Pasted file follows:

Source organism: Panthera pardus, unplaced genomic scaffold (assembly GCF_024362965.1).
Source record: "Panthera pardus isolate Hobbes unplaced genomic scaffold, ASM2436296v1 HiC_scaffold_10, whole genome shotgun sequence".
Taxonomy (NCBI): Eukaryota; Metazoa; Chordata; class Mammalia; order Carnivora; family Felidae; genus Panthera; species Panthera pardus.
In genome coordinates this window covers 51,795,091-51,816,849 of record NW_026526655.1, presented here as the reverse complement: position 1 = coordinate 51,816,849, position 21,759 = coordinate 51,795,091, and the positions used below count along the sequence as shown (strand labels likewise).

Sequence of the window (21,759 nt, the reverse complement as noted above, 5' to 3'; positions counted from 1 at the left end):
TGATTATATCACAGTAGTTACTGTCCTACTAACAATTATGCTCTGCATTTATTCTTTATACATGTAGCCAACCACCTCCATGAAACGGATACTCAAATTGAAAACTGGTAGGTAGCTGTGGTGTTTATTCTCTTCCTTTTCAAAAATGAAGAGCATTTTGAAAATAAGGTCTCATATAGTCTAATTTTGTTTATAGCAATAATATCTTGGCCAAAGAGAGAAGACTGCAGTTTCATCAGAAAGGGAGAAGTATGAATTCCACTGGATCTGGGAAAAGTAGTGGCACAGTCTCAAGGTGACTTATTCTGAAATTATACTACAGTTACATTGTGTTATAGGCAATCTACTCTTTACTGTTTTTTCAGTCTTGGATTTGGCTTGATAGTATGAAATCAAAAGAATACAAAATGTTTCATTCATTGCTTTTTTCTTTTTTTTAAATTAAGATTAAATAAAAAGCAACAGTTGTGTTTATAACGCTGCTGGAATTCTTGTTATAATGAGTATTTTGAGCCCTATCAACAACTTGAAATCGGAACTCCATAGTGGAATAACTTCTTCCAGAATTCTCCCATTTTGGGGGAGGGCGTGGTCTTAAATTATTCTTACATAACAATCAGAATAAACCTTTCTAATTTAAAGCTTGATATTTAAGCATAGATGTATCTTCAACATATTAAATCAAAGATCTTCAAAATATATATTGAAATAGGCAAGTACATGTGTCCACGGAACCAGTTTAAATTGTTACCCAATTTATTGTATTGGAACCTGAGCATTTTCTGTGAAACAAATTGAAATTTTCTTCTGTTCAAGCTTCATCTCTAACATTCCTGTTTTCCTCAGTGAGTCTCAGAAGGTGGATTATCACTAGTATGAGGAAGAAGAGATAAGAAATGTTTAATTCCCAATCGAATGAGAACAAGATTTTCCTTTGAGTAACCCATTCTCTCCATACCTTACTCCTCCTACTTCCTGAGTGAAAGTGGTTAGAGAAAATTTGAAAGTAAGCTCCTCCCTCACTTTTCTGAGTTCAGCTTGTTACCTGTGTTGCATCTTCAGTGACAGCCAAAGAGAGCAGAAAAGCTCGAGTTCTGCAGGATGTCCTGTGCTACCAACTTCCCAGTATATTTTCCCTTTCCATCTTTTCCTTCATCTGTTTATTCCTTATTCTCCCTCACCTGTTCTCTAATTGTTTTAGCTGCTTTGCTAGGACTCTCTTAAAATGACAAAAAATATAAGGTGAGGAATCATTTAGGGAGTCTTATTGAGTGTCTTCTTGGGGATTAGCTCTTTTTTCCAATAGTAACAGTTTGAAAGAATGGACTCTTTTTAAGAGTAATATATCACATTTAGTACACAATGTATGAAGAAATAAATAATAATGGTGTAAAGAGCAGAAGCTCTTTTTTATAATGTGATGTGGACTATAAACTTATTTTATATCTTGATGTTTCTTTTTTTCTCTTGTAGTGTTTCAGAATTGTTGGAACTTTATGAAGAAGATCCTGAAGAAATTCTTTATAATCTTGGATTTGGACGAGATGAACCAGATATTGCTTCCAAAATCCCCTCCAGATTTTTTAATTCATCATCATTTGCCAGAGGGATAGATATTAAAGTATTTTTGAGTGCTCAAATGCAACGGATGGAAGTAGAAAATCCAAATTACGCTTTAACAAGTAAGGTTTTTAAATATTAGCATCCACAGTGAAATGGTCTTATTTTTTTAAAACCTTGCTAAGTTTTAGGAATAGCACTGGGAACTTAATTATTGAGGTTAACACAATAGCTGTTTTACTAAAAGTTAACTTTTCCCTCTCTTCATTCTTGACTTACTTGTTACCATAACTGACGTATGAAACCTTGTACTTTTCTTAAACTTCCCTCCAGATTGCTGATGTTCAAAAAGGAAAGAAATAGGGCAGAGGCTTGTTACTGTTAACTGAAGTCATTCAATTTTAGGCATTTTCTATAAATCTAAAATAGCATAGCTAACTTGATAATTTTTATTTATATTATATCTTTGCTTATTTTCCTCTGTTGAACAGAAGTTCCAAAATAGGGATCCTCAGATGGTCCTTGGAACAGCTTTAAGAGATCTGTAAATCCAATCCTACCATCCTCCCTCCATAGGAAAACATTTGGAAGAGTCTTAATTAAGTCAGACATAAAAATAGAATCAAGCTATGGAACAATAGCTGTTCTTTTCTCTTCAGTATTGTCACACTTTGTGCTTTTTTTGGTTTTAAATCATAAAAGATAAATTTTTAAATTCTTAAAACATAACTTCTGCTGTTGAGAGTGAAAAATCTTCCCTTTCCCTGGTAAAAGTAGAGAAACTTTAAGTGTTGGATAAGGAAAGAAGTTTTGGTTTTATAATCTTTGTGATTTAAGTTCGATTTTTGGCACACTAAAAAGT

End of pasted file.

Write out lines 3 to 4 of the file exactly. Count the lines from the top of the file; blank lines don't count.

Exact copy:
Taxonomy (NCBI): Eukaryota; Metazoa; Chordata; class Mammalia; order Carnivora; family Felidae; genus Panthera; species Panthera pardus.
In genome coordinates this window covers 51,795,091-51,816,849 of record NW_026526655.1, presented here as the reverse complement: position 1 = coordinate 51,816,849, position 21,759 = coordinate 51,795,091, and the positions used below count along the sequence as shown (strand labels likewise).